Two aggressive bank competitors have climbed to the top of the booming mortgage market.

Countrywide Credit Industries and Prudential Home Mortgage broke away from the bank pack in the first half of the year to take the No. 1 and No. 2 spots in mortgage originations, according to an American Banker survey.

Each company has written more loans so far this year than in all of 1991. Countrywide says it produced $12.2 billion of new mortgages, while Pru Home reported $11 billion.

Bullish

Norwest Corp., last year's originations king, slipped to No. 3, while Fleet Financial Group dropped from No. 2 to No. 4.

The shifts came as a wave of refinancings lifted industrywide originations to an estimated $340 billion, 51% over last year's six-month volume.

The market leaders, meanwhile, are decidedly bullish about the future. Recent declines in long-term interest rates are likely to encourage still more homeowners to refinance, they said.

Rates on 30-year conventional fixed mortgages dropped this week to about 8.2% from 8.4%. That is slightly below the level that ignited a refinancing frenzy early in the year.

|Strong Summer' Foreseen

"We're going to get a summer kick in business," said Robert Williams, a managing director at Prudential Home, a unit of Prudential Insurance Company of America. "It won't be of the intensity of January and February, but we should still have a strong summer."

Both Prudential and Countrywide have been dead set on growth for a few years. Countrywide vaulted into the top ranks last year as the fourth-largest originator after placing No. 12 in 1990, according to the newsletter Inside Mortgage Finance. Prudential rose last year to third place from seventh two years ago.

Some bankers view the two leaders as interlopers who enjoy advantages banks don't have. They complain that Prudential and Countrywide are free of capital constraints and community lending requirements that bank regulators impose on their charges.

Prototypes of the Future

But many mortgage specialists hail the two enterprises as prototypical lenders of the future. They praise them for their tight focus on residential lending, their low operating costs, and their expertise in mortgage securitization.

Like many big mortgage companies, Countrywide and Prudential not only snare consumers themselves but they also buy large amounts of new loans from other lenders. The ranking, in line with industry convention, include these "wholesale" purchases as originations.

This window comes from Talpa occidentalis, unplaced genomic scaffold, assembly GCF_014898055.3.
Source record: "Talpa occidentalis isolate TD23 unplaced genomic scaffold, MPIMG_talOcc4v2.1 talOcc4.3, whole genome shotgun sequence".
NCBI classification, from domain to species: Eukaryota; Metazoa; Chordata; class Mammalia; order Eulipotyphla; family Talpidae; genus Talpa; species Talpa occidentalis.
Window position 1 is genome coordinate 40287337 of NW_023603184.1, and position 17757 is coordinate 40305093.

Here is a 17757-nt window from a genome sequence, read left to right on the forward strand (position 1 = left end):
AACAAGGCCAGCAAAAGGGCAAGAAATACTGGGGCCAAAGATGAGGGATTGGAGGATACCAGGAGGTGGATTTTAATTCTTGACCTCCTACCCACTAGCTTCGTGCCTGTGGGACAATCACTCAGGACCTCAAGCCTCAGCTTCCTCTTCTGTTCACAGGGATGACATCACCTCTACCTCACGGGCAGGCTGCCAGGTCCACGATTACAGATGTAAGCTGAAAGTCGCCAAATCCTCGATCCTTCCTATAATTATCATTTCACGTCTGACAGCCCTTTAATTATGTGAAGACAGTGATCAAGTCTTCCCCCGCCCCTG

Countrywide has predicted that it will originate $30 billion of mortgages in its current fiscal year, which ends in February. That would nearly double the industry record, set by Citicorp in 1986.

"We're on out way," Jerry Baker, Countrywide's head of loan production, said this week. "Interest rates are moving in the right direction and we have the physical capacity out there to expand."

To avoid the delinquencies that dogged Citicorp and other overzealous lenders of the past, Countrywide has beefed up its staff training and quality control department, Mr. Baker says.

The Test of Time

But new loans must stand the test of time. Skeptical rivals point out that it often takes two or three years before new loans go bad.

Banks, to be sure, are still active lenders. Chemical Banking Corp., helped by its merger with Manufacturers Hanover Corp., climbed to the nation's fifth biggest originator after placing 10 for all of 1991. Chemical's $6.1 billion of new mortgages in the first six months of 1992 compares with $2.9 billion at Chemical and Hanover in the year-earlier period.

Close behind Chemical are H.F. Ahmanson and the mortgage unit of Sears, Roebuck's Sears Mortgage Corp., with $5.3 billion of originations apiece. BankAmerica and Citicorp are believed to have notched similar volume, though officials at the companies would not comment.

While most big lenders speak excitedly about lower interest rates boosting refinancings, not everyone will be a winner. Homeowners looking to refinance are frequently willing to walk away from their existing lender if a rival institution is offering more attractive terms. As a result, less aggressive lenders, such as capital-short thrifts, often lose more business than they gain.

Another pickup in refinancings also could hurt banks that are big investors in mortgage-backed securities. That's because early repayment of loans backing securities can rob investors of expected cash flows and force them to reinvest at lower interest rates.

"With market conditions now as favorable for refinancing as they were early this year, another significant surge in prepayments is likely," analysts at Goldman, Sachs & Co. warned in a report earlier this week.

The Biggest Originators Mortgage loans; dollars in billions Jan.- Change June from '92 year earlierCountrywide $12.2 +270%Prudential 11.0 +206Norwest(*) 8.5 +44Fleet 8.2 +61Chemical 6.1 +110

All originators nationwide(*)340.0 +51 (*) Estimate Sources: Company officials, American Banker, Federal National Mortgage Association

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